Worse than any 24-hour period in which multiple slaving ships pulled into port in cities like Charleston or New Orleans and offloaded their human cargo for sale at market?

Worse than any 24-hour period in which Cherokee, Chickasaw, Choctaw and Muscogee Indians were forcibly marched westward during the Trail of Tears, or any 24-hour period in which Lakota and Dakota peoples were being hunted in the Black Hills, or the 24-hour period during which Colonel John Chivington led his forces in a sadistic massacre of Cheyenne families at Sand Creek?


It would seem axiomatic to rational people that any day under enslavement or Jim Crow segregation, or debt peonage or the Black Codes, or the virtual re-enslavement of African Americans that existed even well into the twentieth century in many parts of the South, would have been worse than the 24-hour period about which Cruz and Hannity are so exorcised. But then again, that would only be true for black people, and as such, would not count to the likes of men such as they. And that’s the point: to disregard the racialized horror that defined the black experience every single day for centuries, or to consider it somehow less horrible than a 24-hour span in which LGBT folks were treated as full and equal citizens and eight million people were kept from being thrown off of health care rolls, is to possess a worldview that is not only stupendous in its thoroughgoing mendacity, but also embarrassingly white and implicitly racist. Only someone who didn’t care about the history of America as regards people of color could say such a thing; and one who doesn’t care about said history is engaged in a form of racism by default—guilty of committing racial memoricide by way of their dismissiveness.

And yet this kind of historical mis-remembering is virtually a requirement for being a modern conservative in the United States. It’s why Donald Trump can say, with no sense of misgiving (and Bill O’Reilly heartily agree) that thanks to defective black culture and bad parenting, black children are “in worse shape today” than at any other time in American history, including, one presumes, that time during which they were being forced to pick cotton from dawn to dusk, beaten or mutilated for learning to read, raped by depraved owners, sold away from their families, or relegated to deliberately inferior separate and unequal schools (or in some cases denied education altogether).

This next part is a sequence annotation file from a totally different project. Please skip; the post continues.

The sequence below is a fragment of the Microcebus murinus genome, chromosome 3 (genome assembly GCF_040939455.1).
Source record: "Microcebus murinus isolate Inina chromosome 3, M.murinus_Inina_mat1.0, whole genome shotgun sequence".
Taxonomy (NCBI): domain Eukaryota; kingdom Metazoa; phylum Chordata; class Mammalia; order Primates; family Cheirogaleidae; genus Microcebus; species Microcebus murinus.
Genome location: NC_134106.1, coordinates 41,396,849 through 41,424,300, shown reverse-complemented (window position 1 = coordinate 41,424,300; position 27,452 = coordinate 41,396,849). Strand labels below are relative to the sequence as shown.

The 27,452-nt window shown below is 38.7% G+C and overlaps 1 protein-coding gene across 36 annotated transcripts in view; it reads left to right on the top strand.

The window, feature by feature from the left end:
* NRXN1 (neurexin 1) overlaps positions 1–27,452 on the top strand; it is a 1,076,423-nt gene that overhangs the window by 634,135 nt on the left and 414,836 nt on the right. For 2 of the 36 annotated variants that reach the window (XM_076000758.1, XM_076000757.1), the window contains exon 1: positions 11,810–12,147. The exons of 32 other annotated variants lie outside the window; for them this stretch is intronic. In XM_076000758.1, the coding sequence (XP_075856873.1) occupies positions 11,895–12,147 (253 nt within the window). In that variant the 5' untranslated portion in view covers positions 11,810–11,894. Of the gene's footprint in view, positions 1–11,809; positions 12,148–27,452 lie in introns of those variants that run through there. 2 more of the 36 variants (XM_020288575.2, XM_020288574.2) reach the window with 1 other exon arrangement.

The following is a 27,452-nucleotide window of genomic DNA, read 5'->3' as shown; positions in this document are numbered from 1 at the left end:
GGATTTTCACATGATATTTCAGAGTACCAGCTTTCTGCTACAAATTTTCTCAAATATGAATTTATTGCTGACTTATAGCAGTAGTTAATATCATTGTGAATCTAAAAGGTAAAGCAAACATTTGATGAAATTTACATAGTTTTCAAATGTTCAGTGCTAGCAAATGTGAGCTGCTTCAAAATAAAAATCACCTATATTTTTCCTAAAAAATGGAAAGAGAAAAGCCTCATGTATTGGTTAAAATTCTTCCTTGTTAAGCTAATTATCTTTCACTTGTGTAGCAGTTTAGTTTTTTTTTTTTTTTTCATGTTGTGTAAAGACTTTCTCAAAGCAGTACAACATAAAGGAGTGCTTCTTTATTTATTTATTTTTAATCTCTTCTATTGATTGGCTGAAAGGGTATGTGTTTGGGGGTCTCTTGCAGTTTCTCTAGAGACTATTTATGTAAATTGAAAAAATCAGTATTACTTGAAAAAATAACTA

Despite the ongoing chasms that exist between white folks and black folks in every area of well-being, the fact remains that despite the supposedly corrosive influences of hip-hop and saggin’ pants, black youth are more likely to graduate from high school, more likely to enroll in college, less likely to live in poverty, less likely to suffer from hunger and less likely to die in infancy than at any point in the nation’s history. All of this, thanks to the legacy of the civil rights struggle, in which neither Trump nor O’Reilly nor any prominent conservative played a part. Though people of color still face persistent obstacles to full equality of opportunity, and ongoing racial discrimination (as many, myself included have long documented), suggesting that they are worse off than ever before is not only asininity on stilts, but so too an act of supreme disrespect for the lived experience of black and brown peoples. It minimizes their pain in a way that only someone who never lived it could, and wipes clean their history in a way that only a person who didn’t care about those whom that history injured, possibly would countenance.

By their statements, the modern American right shows itself not only dismissive of racism’s continuing presence in the contemporary period, but even its central role in the nation’s history. They demonstrate their ignorance, and more, their nonchalance at the pain and suffering inflicted upon black and brown peoples so as to make possible this country they love so much. Indebted though they are to those peoples of color, without whose forced labor and stolen land they would still be among Europe’s most spectacular failures, white conservatives continue to believe, against all evidence to the contrary, that with this week’s Supreme Court rulings they are among the nation’s greatest historical victims.

The delusion would be laughable were its consequences not so dangerous.

By Tim Wise


Related Topics ------------------------------------------

Alternet Bill O'reilly Charleston Dylann Storm Roof Scotus Sean Hannity Ted Cruz